President Vladimir Putin announced his country has developed a number of advanced weapons systems, including a nuclear-powered cruise missile, which make all US capabilities aimed at undermining the Russian nuclear deterrent obsolete, Russia Today (RT) reported.
The latest advances in Russian strategic deterrence have made America’s anti-missile systems obsolete, so Washington should stop trying to diminish Russia’s security and start talking to Moscow as an equal partner, not the dominant military power it seeks to be, Putin said.
The Russian leader made the comments during his state of the nation address on Wednesday. The Russian President accused the US of arrogance, saying that it thought that Russia would not be able to recover anytime soon after the collapse of the Soviet Union and that its interests can simply be ignored. One particular move – the withdrawal by George W Bush from the Anti-ballistic Missile Treaty (ABM) in 2002 – resulted in Russia being increasingly surrounded by American assets, which undermined the country’s nuclear deterrence.
Without a nuclear deterrent, Russia would be exposed to US military pressure and would not be able to pursue a sovereign policy, Putin said. The President warned as early as in 2004 that Russia would not sit idle and that it would respond to this threat by developing new weapons systems.
Russia has now done this, according to Putin, who went on to present a number of new systems, some of which don’t yet have names, and which are all meant to counter current and future ABM systems. His speech was accompanied by a series of video clips showing those new systems, partially as footage of tests and partially as computer-generated images showing their capabilities.
One system is the new Intercontinental Ballistic Missile (ICBM) called Sarmat, or RS-28. It’s already well-known, but Putin stressed that its increased range allows the missile to reach US territory from Russia via a South Pole route. The US has dozens of interceptor missiles deployed in Alaska on the presumption that Russia’s ICBMs would approach from that direction, which would not be the case with Sarmat.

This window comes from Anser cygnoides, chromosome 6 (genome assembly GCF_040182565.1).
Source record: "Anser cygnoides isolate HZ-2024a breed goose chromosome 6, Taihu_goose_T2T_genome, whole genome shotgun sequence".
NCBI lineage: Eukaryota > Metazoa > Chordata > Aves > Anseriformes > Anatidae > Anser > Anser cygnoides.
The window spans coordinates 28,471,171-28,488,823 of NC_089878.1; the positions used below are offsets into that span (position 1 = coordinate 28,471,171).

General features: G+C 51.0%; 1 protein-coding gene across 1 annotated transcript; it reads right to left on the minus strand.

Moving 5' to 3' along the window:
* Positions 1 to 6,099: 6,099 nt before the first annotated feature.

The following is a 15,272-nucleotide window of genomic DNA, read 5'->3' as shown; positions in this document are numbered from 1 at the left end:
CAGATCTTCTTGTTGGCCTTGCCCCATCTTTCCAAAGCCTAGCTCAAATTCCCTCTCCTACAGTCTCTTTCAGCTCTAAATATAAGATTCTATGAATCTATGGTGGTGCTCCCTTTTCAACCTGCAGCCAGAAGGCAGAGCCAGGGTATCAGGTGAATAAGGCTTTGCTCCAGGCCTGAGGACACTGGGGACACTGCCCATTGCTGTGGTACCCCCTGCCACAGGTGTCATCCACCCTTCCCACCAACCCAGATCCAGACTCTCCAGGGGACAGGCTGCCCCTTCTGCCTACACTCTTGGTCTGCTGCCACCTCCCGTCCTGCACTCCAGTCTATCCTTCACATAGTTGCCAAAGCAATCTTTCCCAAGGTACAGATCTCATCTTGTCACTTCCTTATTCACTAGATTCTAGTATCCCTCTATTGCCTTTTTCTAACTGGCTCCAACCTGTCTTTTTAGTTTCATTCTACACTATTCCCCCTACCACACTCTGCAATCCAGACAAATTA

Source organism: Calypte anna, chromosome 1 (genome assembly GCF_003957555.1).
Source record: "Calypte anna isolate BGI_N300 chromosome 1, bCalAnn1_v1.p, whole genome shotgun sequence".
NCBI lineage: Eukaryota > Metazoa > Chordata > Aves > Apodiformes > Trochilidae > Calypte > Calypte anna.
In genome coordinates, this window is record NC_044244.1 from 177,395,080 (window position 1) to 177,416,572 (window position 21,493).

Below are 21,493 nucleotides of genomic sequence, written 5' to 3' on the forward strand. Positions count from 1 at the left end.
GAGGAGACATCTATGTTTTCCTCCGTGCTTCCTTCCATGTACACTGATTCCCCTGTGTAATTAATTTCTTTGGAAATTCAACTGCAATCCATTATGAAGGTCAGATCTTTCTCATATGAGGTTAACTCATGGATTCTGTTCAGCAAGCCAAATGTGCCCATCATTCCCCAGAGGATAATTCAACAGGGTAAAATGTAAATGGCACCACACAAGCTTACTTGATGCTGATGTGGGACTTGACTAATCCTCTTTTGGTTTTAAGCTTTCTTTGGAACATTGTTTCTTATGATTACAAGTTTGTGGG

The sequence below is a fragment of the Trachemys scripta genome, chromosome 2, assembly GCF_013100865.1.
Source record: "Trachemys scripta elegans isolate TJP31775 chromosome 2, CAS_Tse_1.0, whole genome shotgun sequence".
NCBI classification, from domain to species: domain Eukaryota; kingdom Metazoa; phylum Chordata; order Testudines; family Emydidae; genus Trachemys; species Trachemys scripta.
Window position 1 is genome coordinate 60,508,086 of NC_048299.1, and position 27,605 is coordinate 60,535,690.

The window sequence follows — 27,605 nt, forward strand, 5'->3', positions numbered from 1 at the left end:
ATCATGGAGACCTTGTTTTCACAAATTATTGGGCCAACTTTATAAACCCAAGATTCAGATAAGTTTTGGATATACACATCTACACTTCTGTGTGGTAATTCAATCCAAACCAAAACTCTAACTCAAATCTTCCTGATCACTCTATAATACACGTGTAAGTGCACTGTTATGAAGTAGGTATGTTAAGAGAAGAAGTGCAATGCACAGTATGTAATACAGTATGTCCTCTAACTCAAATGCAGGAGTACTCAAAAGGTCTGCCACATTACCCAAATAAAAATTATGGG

In fact, the Soviet Union had a missile that could approach the US from any direction. It was not a regular ballistic missile but rather one that put the warhead into low-earth orbit. The warhead would then deorbit when close to its target, thanks to its own engines. However, the R-36orb missiles were scrapped as part of nuclear reduction process.
Putin then went on to weapons systems that were not previously known to the public. One is a yet-to-be-named cruise missile with an almost unlimited range.
This is achieved thanks to a highly-efficient on-board miniaturized nuclear reactor, which powers the flight. Such a missile can fly low enough to avoid early detection, can change course to avoid enemy anti-missile assets along its path, and maneuver to pierce the anti-missile systems protecting its target.
According to Putin, Russia successfully tested a nuclear-propelled cruise missile at the end of 2017. It is now developing a new class of strategic weapons, he added.
The idea of a nuclear-powered projectile is hardly new. The US tried to develop one as part of Project Pluto in the early 1960s, but abandoned it since strategic missiles with chemical propellants proved to be a more viable alternative. Russia has reportedly made a breakthrough in this technology, becoming the first nation to bring it to maturity.
Putin also said that miniaturization of a nuclear reactor gave Russia another advanced weapons system in the form of a high-endurance underwater drone. The drone can dive “really very deep” and travel between continents at a speed that is several times higher than that of a submarine, a modern torpedo or even a surface ship, he said. Such drones can attack enemy aircraft carrier groups, shoreline defenses or infrastructure, and cannot be countered by any defense system in the world. Both conventional and nuclear-tipped versions can be made, he said.
Putin then showcased two variants of a hypersonic weapons systems already developed by Russia. One is an air-launched vehicle that is already deployed in southern Russia for test combat duty. The projectile travels at a speed of Mach-10 and has a range of 2,000km (1,240 miles). The weapon, which is called Kinzhal (“dagger” in Russian) is available in conventional and nuclear forms, Putin said. A video shown to the audience included the moment the weapon was deployed by a fighter jet and the fire from its engine.
Another weapon that is being developed, but which was not shown being tested because its appearance is classified, according to Putin, is a hypersonic glider warhead deployed from space. Russia first tested one back in 2004 and has made significant progress since, the president said. The glider can fly in the atmosphere at speeds of over Mach-20 and can withstand a heat of up to 2,000C (3,632F) generated by air fiction. The system is in series production and is called Avangard (“advance guard” in Russian).
The last weapon system showcased by Putin during his speech was a combat laser, which he said Russia had started to deploy last year. A small video clip showed what presumably is an anti-aircraft laser system, but no test footage was shown.